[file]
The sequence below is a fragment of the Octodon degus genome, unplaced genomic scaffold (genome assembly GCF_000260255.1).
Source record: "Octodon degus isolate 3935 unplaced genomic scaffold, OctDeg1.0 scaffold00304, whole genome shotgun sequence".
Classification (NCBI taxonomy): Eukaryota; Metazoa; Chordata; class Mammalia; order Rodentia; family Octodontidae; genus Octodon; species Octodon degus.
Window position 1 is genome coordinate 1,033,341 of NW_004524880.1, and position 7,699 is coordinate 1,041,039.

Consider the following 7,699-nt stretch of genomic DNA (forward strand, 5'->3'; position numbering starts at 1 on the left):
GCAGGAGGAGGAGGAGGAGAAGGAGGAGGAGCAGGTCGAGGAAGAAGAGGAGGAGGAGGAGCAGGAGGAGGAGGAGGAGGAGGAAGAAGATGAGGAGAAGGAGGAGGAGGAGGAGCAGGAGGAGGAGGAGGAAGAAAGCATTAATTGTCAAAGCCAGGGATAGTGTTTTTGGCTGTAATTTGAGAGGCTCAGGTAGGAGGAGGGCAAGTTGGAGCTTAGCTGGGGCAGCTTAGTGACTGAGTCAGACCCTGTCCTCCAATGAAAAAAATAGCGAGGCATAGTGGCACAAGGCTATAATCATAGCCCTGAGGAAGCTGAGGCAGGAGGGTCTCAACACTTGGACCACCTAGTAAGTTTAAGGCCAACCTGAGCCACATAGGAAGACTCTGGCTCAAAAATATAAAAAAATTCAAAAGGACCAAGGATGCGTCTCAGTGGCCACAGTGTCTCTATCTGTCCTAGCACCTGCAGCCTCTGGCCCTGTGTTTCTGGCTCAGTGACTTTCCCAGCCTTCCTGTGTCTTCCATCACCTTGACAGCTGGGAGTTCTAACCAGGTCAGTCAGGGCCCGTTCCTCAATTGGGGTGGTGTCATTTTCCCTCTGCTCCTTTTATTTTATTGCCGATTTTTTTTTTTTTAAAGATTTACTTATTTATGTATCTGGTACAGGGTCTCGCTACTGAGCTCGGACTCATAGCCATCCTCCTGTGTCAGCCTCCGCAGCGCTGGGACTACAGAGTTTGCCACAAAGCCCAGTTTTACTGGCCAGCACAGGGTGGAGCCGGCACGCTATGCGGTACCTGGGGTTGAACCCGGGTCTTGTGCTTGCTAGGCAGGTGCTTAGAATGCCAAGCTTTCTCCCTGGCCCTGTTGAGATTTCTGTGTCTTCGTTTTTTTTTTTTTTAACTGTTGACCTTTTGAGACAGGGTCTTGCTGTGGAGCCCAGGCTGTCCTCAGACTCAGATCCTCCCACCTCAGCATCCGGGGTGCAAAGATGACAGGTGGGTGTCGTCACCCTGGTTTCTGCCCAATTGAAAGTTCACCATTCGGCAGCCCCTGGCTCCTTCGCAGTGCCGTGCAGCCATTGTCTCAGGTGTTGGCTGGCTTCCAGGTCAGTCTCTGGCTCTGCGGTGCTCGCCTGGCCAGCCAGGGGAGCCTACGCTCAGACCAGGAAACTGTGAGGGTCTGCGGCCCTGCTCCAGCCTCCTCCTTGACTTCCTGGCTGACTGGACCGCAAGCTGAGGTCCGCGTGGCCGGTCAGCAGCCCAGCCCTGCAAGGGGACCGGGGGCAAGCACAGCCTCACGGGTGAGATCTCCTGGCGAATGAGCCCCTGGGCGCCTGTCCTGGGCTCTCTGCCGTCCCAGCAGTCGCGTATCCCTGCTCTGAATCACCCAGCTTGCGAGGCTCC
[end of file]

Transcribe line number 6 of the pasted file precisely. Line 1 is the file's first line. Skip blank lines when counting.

GCAGGAGGAGGAGGAGGAGAAGGAGGAGGAGCAGGTCGAGGAAGAAGAGGAGGAGGAGGAGCAGGAGGAGGAGGAGGAGGAGGAAGAAGATGAGGAGAAGGAGGAGGAGGAGGAGCAGGAGGAGGAGGAGGAAGAAAGCATTAATTGTCAAAGCCAGGGATAGTGTTTTTGGCTGTAATTTGAGAGGCTCAGGTAGGAGGAGGGCAAGTTGGAGCTTAGCTGGGGCAGCTTAGTGACTGAGTCAGACCCTGTCCTCCAATGAAAAAAATAGCGAGGCATAGTGGCACAAGGCTATAATCATAGCCCTGAGGAAGCTGAGGCAGGAGGGTCTCAACACTTGGACCACCTAGTAAGTTTAAGGCCAACCTGAGCCACATAGGAAGACTCTGGCTCAAAAATATAAAAAAATTCAAAAGGACCAAGGATGCGTCTCAGTGGCCACAGTGTCTCTATCTGTCCTAGCACCTGCAGCCTCTGGCCCTGTGTTTCTGGCTCAGTGACTTTCCCAGCCTTCCTGTGTCTTCCATCACCTTGACAGCTGGGAGTTCTAACCAGGTCAGTCAGGGCCCGTTCCTCAATTGGGGTGGTGTCATTTTCCCTCTGCTCCTTTTATTTTATTGCCGATTTTTTTTTTTTTAAAGATTTACTTATTTATGTATCTGGTACAGGGTCTCGCTACTGAGCTCGGACTCATAGCCATCCTCCTGTGTCAGCCTCCGCAGCGCTGGGACTACAGAGTTTGCCACAAAGCCCAGTTTTACTGGCCAGCACAGGGTGGAGCCGGCACGCTATGCGGTACCTGGGGTTGAACCCGGGTCTTGTGCTTGCTAGGCAGGTGCTTAGAATGCCAAGCTTTCTCCCTGGCCCTGTTGAGATTTCTGTGTCTTCGTTTTTTTTTTTTTTAACTGTTGACCTTTTGAGACAGGGTCTTGCTGTGGAGCCCAGGCTGTCCTCAGACTCAGATCCTCCCACCTCAGCATCCGGGGTGCAAAGATGACAGGTGGGTGTCGTCACCCTGGTTTCTGCCCAATTGAAAGTTCACCATTCGGCAGCCCCTGGCTCCTTCGCAGTGCCGTGCAGCCATTGTCTCAGGTGTTGGCTGGCTTCCAGGTCAGTCTCTGGCTCTGCGGTGCTCGCCTGGCCAGCCAGGGGAGCCTACGCTCAGACCAGGAAACTGTGAGGGTCTGCGGCCCTGCTCCAGCCTCCTCCTTGACTTCCTGGCTGACTGGACCGCAAGCTGAGGTCCGCGTGGCCGGTCAGCAGCCCAGCCCTGCAAGGGGACCGGGGGCAAGCACAGCCTCACGGGTGAGATCTCCTGGCGAATGAGCCCCTGGGCGCCTGTCCTGGGCTCTCTGCCGTCCCAGCAGTCGCGTATCCCTGCTCTGAATCACCCAGCTTGCGAGGCTCC